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About the Authors

Thomas Mauet

Photo - Thomas Mauet
Background
Professor Mauet directs the Trial Advocacy Program and teaches Evidence, Pretrial Litigation, and Trial Advocacy.

For ten years Professor Mauet practiced as a trial lawyer in Chicago. He was a prosecutor with the Cook County State's Attorney and the United States Attorney offices. He was a commercial litigator and specialized in medical negligence litigation with the firm of Hinshaw & Culbertson. During these years he also was an adjunct faculty member at Loyola and Chicago-Kent law schools, teaching criminal law and trial advocacy.

Professor Mauet is a leading authority on trials. His latest book is Trials: Strategy, Skills, and the New Powers of Presentation. His other books include: Trial Techniques (6th ed.), Materials in Trial Advocacy (5th ed.), Pretrial (6th ed.), and Trial Evidence (3d ed.), all published by Aspen Law & Business. Trial Techniques is the leading text in the field and has Canadian, French, New Zealand, Australian, and Chinese editions.

Professor Mauet was an Arizona Superior Court Judge pro tem in 1987 - 1988 and in 1988 - 1989 taught at George Washington University as the Howrey Professor of Trial Advocacy. He has also served as a visiting faculty member at Harvard Law School's trial advocacy program and at Washington University. He is a co-founder of the Arizona College of Trial Advocacy. He is a former regional director of the National Institute for Trial Advocacy (NITA) and has taught in numerous NITA programs throughout the United States since 1976.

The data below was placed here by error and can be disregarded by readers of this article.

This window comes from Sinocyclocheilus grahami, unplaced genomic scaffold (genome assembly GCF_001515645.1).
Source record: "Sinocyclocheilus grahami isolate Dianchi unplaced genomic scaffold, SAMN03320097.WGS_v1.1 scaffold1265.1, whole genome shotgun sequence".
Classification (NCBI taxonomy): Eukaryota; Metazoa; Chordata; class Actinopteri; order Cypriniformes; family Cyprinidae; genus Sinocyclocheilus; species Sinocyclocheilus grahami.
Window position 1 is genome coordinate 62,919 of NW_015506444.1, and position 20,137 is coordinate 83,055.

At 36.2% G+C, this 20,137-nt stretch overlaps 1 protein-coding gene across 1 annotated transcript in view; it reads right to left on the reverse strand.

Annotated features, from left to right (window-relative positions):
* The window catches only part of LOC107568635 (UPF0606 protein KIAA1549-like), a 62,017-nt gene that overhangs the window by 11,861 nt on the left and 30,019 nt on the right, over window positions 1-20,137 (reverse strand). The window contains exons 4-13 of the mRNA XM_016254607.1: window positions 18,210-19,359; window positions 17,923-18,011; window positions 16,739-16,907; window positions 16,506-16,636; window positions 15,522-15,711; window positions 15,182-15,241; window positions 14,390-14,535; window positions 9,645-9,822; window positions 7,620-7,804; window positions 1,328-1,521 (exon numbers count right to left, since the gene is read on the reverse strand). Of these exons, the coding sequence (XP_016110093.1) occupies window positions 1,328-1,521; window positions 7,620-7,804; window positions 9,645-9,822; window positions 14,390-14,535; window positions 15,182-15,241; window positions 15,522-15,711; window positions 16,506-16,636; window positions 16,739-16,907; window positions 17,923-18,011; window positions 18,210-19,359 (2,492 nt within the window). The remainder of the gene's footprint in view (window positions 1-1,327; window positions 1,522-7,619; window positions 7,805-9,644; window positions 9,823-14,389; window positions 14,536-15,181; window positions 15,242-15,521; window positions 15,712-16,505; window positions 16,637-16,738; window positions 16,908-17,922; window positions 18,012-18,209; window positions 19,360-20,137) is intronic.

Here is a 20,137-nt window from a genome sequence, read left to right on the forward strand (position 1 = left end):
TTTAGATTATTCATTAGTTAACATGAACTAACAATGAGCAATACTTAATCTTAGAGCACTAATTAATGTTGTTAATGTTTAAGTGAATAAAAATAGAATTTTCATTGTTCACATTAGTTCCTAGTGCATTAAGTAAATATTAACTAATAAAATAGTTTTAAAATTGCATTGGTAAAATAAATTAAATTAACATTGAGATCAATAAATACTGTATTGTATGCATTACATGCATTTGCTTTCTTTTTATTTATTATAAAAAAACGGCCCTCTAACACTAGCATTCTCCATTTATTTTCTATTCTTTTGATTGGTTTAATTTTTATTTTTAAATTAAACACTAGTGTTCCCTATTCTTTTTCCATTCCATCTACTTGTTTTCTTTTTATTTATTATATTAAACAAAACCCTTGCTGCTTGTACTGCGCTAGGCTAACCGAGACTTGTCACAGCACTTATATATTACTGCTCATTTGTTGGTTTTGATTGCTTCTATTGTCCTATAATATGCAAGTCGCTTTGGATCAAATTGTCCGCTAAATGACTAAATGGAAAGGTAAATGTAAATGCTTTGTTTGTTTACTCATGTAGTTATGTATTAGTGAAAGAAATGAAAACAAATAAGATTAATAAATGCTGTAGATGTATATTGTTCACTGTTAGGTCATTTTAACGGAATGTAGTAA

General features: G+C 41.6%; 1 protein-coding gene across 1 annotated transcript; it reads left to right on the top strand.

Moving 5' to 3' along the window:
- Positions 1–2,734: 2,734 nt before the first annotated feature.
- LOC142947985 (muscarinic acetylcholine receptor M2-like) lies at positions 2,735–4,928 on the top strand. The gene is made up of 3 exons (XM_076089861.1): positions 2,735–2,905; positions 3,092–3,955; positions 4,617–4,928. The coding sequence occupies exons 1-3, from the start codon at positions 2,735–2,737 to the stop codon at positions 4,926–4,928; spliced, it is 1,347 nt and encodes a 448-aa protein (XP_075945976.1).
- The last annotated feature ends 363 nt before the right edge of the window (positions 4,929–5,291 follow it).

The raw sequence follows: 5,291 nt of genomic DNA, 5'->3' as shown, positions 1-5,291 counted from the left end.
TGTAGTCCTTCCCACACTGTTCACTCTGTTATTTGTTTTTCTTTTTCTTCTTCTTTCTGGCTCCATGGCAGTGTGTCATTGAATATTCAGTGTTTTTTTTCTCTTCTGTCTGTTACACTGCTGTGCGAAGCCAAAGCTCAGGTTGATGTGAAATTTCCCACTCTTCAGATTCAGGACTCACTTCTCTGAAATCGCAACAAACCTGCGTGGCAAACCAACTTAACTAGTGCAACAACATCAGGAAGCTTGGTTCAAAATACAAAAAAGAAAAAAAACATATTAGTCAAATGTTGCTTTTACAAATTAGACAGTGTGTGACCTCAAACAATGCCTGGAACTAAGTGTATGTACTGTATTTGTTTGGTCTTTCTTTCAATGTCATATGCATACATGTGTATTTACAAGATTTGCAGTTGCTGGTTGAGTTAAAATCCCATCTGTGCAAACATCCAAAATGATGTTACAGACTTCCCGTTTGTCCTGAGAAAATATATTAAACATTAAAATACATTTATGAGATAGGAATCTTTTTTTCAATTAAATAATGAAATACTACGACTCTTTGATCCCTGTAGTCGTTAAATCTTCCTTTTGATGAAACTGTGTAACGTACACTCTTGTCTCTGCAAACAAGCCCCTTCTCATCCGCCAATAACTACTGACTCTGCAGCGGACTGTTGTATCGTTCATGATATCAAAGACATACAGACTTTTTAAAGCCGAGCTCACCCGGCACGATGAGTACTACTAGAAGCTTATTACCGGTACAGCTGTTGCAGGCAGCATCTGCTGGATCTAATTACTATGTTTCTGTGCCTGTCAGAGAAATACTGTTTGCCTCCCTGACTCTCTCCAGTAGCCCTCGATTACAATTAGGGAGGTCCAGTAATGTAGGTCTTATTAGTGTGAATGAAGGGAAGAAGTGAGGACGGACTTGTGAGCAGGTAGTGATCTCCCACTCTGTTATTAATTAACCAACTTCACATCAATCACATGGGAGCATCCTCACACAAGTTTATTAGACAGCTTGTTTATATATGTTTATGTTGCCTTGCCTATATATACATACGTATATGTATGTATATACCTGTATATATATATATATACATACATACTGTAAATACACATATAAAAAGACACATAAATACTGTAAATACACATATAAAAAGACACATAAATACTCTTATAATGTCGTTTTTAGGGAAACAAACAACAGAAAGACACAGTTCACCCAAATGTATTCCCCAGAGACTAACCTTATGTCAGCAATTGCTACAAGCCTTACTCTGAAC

Professor Mauet's research interests center on the application of social science research, particularly in psychology and communications, to the jury trial process.

 

David Marcus

E-mail address: david.marcus@law.arizona.edu

Photo - David Marcus
Representative Publications
Pretrial (9th ed. 2015) (co-author, with Thomas A. Mauet).
The Public Interest Class Action, 104 Geo. L.J. ___ (forthcoming 2015).
Trans-Substantivity and the Processes of American Law, 2013 BYU L. Rev. 1191.
The History of the Modern Class Action, Part I: Sturm Und Drang, 90 Wash. U. L. Rev. 587 (2013).
Institutions and an Interpretive Methodology for The Federal Rules of Civil Procedure, 2011 Utah L. Rev. 927.
Flawed but Noble: Desegregation Litigation and its Implications for the Modern Class Action, 63 Fla. L. Rev. 657 (2011).
The Federal Rules of Civil Procedure and Legal Realism as a Jurisprudence of Law Reform, 44 Ga. L. Rev. 433 (2010).
The Past, Present, and Future of Trans-Substantivity in Federal Civil Procedure (Clifford Symposium), 59 DePaul L. Rev. 371 (2010).

Education
J.D. Yale Law School
2002
Articles Editor, Book Reviews Editor, Yale Journal of International Law

B.A. Harvard University
1998
Graduated magna cum laude; Phi Beta Kappa; Harvard-Cambridge Scholarship Recipient (1 of 4)

Admitted to Practice
New York
California

Work Experience
Judicial Law Clerk
Honorable Allyne R. Ross, Eastern District of New York, Brooklyn, NY
2002 - 2003

Associate
Lieff, Cabraser, Heimann & Bernstein, LLP, San Francisco, Cal.
2003 - 2005

Lecturer and Legal Writing Instructor
Stanford Law School
Spring 2005

Judicial Law Clerk
Honorable William Fletcher, 9th Circuit Court of Appeals, San Francisco, Cal.
2005 - 2006

Associate Professor of Law
Rogers College of Law
2006 - 2012

Maurice R. Greenberg Visiting Professor of Law
Yale Law School, New Haven, Conn.
2012 - 2013

Professor of Law
Rogers College of Law
2012 - present

Organizations
American Society of International Law

Awards
John Strong Professor of the Year
2009
John Strong Professor of the Year
2012
Bell Award for Faculty Service
2012
Yale Law School Professor of the Year,
2013